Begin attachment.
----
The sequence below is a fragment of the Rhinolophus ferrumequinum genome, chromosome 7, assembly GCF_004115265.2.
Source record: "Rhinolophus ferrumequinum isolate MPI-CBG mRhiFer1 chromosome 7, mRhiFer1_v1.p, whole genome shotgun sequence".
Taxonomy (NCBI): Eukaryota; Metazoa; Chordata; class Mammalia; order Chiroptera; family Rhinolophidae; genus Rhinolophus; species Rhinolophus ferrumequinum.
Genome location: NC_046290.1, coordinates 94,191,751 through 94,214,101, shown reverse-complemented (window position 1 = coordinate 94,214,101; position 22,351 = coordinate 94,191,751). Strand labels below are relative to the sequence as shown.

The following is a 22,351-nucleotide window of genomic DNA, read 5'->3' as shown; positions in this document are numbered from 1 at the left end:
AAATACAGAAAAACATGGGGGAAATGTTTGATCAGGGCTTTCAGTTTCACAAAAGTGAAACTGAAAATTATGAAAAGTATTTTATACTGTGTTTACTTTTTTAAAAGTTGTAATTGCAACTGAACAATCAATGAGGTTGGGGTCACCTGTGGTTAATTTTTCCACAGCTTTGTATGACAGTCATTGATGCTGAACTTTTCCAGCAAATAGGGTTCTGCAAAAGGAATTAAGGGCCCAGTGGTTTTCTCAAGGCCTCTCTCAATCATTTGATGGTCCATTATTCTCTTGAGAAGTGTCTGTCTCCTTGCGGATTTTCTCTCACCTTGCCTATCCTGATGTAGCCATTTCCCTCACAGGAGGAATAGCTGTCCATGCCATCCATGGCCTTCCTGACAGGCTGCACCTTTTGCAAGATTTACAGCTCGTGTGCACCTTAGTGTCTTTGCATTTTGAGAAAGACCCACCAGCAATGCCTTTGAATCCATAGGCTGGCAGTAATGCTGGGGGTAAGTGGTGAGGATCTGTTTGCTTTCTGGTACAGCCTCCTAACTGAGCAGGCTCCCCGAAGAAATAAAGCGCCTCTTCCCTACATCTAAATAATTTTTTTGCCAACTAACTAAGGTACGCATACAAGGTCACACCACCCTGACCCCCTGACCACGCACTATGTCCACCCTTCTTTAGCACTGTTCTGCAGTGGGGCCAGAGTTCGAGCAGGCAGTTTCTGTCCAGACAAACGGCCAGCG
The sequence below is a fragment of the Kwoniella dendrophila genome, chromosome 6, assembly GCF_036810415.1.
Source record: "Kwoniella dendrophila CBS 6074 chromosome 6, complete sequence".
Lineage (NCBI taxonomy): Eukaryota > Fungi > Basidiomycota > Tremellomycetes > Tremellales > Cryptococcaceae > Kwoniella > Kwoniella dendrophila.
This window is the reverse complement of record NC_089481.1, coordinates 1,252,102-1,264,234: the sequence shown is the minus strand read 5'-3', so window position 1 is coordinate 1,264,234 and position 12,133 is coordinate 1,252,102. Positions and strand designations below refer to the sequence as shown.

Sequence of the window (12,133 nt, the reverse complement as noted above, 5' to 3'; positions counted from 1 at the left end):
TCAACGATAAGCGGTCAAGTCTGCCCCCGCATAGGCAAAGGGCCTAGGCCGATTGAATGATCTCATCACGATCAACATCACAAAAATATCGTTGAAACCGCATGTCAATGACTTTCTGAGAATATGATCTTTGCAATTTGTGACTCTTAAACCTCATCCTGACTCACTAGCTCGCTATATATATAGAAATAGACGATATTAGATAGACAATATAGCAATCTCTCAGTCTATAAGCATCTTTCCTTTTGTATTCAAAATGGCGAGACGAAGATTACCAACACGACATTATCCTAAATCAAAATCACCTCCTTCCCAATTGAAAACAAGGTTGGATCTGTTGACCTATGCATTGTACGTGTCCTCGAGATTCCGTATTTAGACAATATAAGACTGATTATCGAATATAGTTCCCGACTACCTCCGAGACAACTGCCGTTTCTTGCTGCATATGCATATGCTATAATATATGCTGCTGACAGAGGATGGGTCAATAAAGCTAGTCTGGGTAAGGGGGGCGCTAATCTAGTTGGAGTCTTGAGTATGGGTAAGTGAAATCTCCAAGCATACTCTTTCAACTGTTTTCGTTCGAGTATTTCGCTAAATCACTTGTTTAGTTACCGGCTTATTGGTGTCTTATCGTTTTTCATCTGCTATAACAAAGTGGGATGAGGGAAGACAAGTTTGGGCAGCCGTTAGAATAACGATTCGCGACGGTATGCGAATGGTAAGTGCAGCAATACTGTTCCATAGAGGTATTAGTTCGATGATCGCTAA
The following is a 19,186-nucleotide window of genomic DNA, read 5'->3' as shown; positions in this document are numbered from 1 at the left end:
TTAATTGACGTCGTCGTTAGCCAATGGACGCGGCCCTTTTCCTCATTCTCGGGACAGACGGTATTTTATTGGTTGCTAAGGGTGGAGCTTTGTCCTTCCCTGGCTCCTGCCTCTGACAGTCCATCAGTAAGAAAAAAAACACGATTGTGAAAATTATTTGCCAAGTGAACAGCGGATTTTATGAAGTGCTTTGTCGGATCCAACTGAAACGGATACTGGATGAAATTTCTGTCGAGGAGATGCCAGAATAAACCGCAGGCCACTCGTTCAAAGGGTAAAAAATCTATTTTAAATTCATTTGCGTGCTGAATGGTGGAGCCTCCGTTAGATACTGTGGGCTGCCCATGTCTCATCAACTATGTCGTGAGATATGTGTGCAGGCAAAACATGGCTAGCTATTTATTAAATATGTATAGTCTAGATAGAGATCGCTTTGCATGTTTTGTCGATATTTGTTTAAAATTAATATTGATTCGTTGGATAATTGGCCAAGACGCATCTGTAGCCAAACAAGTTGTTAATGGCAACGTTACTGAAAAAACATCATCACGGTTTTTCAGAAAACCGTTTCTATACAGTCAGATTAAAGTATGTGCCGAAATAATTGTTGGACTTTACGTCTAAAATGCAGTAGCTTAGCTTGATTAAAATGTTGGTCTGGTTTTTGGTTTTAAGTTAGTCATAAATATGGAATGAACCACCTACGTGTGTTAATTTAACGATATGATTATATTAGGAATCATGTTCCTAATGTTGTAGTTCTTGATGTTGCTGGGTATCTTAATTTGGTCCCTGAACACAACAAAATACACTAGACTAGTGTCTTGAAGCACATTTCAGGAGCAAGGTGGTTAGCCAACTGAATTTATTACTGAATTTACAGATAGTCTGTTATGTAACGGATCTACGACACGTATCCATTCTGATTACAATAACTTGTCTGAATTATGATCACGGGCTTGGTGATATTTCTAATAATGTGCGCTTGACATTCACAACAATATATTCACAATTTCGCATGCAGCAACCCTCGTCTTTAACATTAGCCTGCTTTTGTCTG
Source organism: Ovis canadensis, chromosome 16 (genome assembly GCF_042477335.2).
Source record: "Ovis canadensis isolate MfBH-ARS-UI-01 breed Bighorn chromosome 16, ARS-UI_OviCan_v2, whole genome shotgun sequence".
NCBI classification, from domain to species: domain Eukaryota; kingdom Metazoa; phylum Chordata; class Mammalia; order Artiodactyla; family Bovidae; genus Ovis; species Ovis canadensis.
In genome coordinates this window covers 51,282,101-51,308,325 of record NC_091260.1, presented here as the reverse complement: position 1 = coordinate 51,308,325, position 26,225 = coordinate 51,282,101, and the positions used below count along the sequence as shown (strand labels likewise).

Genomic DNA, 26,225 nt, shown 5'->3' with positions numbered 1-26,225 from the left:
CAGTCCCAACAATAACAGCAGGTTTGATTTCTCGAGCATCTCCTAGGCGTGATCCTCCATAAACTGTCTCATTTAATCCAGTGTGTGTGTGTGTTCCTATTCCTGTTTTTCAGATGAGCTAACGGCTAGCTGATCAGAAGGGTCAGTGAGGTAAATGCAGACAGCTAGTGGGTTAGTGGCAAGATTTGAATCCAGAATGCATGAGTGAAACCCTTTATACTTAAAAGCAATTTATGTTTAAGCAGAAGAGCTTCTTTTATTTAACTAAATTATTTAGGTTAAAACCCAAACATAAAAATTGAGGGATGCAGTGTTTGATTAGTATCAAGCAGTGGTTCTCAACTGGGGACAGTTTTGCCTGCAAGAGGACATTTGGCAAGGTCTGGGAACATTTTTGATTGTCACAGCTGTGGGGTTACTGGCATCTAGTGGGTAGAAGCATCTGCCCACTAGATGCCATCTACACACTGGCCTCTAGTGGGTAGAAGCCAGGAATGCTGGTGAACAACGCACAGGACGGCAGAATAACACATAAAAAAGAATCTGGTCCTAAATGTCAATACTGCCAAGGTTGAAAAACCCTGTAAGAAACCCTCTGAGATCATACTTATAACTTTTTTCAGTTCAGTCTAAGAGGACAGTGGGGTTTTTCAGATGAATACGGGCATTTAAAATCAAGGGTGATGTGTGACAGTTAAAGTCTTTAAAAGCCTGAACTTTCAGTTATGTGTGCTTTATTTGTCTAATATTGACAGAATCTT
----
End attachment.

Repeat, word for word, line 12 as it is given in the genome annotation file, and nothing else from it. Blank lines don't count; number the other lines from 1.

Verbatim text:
TCAACGATAAGCGGTCAAGTCTGCCCCCGCATAGGCAAAGGGCCTAGGCCGATTGAATGATCTCATCACGATCAACATCACAAAAATATCGTTGAAACCGCATGTCAATGACTTTCTGAGAATATGATCTTTGCAATTTGTGACTCTTAAACCTCATCCTGACTCACTAGCTCGCTATATATATAGAAATAGACGATATTAGATAGACAATATAGCAATCTCTCAGTCTATAAGCATCTTTCCTTTTGTATTCAAAATGGCGAGACGAAGATTACCAACACGACATTATCCTAAATCAAAATCACCTCCTTCCCAATTGAAAACAAGGTTGGATCTGTTGACCTATGCATTGTACGTGTCCTCGAGATTCCGTATTTAGACAATATAAGACTGATTATCGAATATAGTTCCCGACTACCTCCGAGACAACTGCCGTTTCTTGCTGCATATGCATATGCTATAATATATGCTGCTGACAGAGGATGGGTCAATAAAGCTAGTCTGGGTAAGGGGGGCGCTAATCTAGTTGGAGTCTTGAGTATGGGTAAGTGAAATCTCCAAGCATACTCTTTCAACTGTTTTCGTTCGAGTATTTCGCTAAATCACTTGTTTAGTTACCGGCTTATTGGTGTCTTATCGTTTTTCATCTGCTATAACAAAGTGGGATGAGGGAAGACAAGTTTGGGCAGCCGTTAGAATAACGATTCGCGACGGTATGCGAATGGTAAGTGCAGCAATACTGTTCCATAGAGGTATTAGTTCGATGATCGCTAA